Would you like to tell us about a lower price? If you are a seller for this product, would you like to suggest updates through seller support? BradyGames brings you the strategy bible for Capcom's most famous fighting game Ultra Street Fighter IV Capcom's newest game in the Street Fighter series, Ultra Street Fighter IV, brings new gameplay options, strategy and systems to one of the most popular fighting games ever created! With 5 new street fighter characters plus 6 new battle environments you'll have a total of 44 characters and the complete costume DLC for the Street Fighter IV series to enhance your gameplay. For the first-time ever, complete hitboxes for all street fighter characters, show the effect of each attack. Packed with techniques and tips from veteran tournament players so beginners and advanced players can enhance their gameplay.
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Ultra Glossary. The contents of this strategy guide is based solely on the research of BradyGames. Learn to play with a purpose, learn to block, have a good anti-air, sweep, poke, and punish ready.
The advanced stuff can and should be layered on after you learn the basics. But Street Fighter IV is a mature game, and the basics are now secondhand to many,. This glossary of terms and concepts makes it easy to find the meaning of any term, and the application of important concepts. The jargon used throughout character chapters is defined here, among other things.
Some terms are just a quick definition; some terms and ideas deserve more unpacking in a little article. For some synonyms, and for smaller parts of a larger discussion, terms may point to some of these articles. Terms and articles are organized alphabetically. Some Revenge Gauge which powers Ultra Combos is built, and some gray damage is received, but this quickly recovers over time if no clean hits are received. See Block. But this does mean that if you add up startup, active, and recovery frames for a move, the sum is 1 frame longer than the actual move.
See Frame Data. The opportunity to act first. Can be expressed numerically using frame data. During air recovery, characters reel out of the air in a backwards flip and land upright on their feet.
They can perform a special move with reversal timing just as they land. Defensively, air recovery lets defenders get back into the fray quicker than being knocked down. This can save defenders from eating full grounded combos if properly applied.
Offensively, attackers may intentionally set up air recovery situations so that they can dash under or fake dashing under defenders just before they land. A throw against a jumping target. Usually accomplished by jumping and then inputting the. Some characters have special throws with different inputs that also target airborne opponents.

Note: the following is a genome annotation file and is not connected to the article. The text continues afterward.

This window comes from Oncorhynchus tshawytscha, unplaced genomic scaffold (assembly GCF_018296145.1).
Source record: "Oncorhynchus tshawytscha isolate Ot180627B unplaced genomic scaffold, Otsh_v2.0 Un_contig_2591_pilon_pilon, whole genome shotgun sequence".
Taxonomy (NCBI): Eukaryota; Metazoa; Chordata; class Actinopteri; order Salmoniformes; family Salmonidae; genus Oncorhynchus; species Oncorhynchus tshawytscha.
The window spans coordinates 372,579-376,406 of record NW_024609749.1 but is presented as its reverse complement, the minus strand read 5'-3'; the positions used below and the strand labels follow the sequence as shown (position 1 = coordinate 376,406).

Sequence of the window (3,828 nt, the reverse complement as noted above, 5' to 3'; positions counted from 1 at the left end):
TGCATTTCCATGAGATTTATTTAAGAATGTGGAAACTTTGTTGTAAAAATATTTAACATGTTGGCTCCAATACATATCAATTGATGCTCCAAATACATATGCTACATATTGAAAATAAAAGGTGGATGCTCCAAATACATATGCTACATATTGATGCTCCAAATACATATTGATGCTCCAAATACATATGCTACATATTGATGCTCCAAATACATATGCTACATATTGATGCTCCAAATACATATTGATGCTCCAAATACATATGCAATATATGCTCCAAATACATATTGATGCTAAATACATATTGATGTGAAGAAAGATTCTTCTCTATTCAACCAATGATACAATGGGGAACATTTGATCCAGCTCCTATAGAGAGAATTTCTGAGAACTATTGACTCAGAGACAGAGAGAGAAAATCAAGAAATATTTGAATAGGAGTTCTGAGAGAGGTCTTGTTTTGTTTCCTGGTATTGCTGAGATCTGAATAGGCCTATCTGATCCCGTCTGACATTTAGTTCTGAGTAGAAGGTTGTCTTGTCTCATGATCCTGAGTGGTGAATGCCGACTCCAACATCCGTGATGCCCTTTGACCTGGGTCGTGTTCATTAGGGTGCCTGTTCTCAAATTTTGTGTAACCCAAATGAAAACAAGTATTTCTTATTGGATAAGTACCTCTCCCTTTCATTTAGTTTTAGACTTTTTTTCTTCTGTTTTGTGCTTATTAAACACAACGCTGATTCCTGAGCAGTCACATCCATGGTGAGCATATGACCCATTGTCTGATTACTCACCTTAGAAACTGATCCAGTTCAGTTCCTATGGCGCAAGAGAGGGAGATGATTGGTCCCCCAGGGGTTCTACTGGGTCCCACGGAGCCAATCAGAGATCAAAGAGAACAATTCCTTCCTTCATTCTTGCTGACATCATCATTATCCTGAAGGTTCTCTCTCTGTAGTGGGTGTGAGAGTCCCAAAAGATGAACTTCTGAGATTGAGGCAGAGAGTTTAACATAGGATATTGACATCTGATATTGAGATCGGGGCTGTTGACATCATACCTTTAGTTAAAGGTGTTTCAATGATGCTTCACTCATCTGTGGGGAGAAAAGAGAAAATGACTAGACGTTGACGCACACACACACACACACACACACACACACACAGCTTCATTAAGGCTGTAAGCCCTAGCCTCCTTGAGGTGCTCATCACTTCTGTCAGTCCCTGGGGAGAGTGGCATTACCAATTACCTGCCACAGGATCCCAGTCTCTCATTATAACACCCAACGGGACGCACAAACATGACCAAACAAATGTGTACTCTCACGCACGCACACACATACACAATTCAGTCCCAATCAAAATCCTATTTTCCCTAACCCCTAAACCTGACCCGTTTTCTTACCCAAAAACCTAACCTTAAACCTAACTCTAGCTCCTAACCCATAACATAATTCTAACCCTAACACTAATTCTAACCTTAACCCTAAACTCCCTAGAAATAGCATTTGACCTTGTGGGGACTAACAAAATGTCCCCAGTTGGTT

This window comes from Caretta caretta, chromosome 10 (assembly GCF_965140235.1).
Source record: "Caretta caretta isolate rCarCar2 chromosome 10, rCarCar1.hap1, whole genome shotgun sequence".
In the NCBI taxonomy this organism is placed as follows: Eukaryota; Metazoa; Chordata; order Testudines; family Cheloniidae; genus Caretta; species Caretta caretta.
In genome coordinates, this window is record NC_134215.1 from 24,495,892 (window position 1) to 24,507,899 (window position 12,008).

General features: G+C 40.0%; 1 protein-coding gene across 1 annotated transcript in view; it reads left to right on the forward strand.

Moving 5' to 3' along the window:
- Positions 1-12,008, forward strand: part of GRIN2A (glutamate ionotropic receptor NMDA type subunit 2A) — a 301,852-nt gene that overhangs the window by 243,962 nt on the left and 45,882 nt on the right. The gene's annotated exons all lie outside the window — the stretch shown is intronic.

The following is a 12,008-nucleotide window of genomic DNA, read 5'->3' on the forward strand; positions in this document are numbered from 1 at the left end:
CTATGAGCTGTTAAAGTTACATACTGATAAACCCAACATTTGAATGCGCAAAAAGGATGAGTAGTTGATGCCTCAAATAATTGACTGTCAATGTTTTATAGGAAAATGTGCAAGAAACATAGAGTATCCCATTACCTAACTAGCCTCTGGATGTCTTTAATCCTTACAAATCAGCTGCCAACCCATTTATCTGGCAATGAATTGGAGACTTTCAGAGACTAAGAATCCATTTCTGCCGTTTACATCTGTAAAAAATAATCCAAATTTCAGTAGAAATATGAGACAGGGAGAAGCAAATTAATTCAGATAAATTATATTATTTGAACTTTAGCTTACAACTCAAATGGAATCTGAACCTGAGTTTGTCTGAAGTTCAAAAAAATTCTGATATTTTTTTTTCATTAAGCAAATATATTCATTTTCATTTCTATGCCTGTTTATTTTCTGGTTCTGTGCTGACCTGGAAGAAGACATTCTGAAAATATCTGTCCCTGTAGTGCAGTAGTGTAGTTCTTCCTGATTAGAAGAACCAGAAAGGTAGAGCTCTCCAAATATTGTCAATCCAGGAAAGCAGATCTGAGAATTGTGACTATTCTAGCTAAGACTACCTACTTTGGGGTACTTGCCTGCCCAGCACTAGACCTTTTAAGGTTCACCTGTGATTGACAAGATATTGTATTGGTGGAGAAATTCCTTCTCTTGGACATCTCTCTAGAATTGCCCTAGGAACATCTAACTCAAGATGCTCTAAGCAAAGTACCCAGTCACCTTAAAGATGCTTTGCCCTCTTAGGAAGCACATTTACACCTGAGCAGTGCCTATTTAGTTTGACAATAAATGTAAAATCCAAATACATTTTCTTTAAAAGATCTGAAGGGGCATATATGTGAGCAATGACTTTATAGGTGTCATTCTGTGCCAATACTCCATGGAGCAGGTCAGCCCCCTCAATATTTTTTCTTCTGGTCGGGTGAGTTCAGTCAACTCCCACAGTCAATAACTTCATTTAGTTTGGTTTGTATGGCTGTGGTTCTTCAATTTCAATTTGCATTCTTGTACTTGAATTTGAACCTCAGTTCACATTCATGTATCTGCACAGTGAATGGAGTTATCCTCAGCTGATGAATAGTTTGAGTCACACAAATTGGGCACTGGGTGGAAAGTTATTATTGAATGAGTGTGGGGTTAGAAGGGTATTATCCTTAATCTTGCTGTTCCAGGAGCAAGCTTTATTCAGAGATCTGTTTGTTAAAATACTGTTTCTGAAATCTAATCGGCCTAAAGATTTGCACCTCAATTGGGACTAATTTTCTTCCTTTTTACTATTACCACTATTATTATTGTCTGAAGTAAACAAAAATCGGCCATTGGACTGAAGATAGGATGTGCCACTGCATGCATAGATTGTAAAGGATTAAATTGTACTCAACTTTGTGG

A move or tactic used to thwart jump-ins and cross-ups. Airborne characters cannot block and usually have limited means to redirect their movement, so jumping characters are vulnerable. But jumping is also a fast means to close distance and get right on top of a target. There are many reasons to just block. The opponent may intentionally jump just short of your attack range, or use safe jumps, hoping to bait out your big reversal. The opponent may use a character with air mobility options.
But trying to input a complex special move motion when a jump takes you by surprise is an excellent way to get kicked in the face as your anti-air. This is not a very effective anti-air. Having solid anti-air is one of the foundations of high-level Street Fighter. What experienced players are doing is shifting their focus in time with what they expect out of their opponents. Short for hyper armor. A property that allows an action to absorb an incoming attack.
Focus Attacks and certain other moves have hyper armor. Each character has a few armor-breaking moves that cannot be absorbed. An armor-breaking property of certain special moves, and of special moves performed with reversal timing.
An exacting technique that refers to kara canceling the initial frames of an armored move into something else. When certain hyper-armored attacks absorb a hit, you can cancel the absorption into a different move. Armor cancels are only possible if a move has hyper armor on its first. Every character can employ this technique to a limited degree with their standard Focus Attacks, but most characters are only able to armor cancel a Focus Attack into their taunt.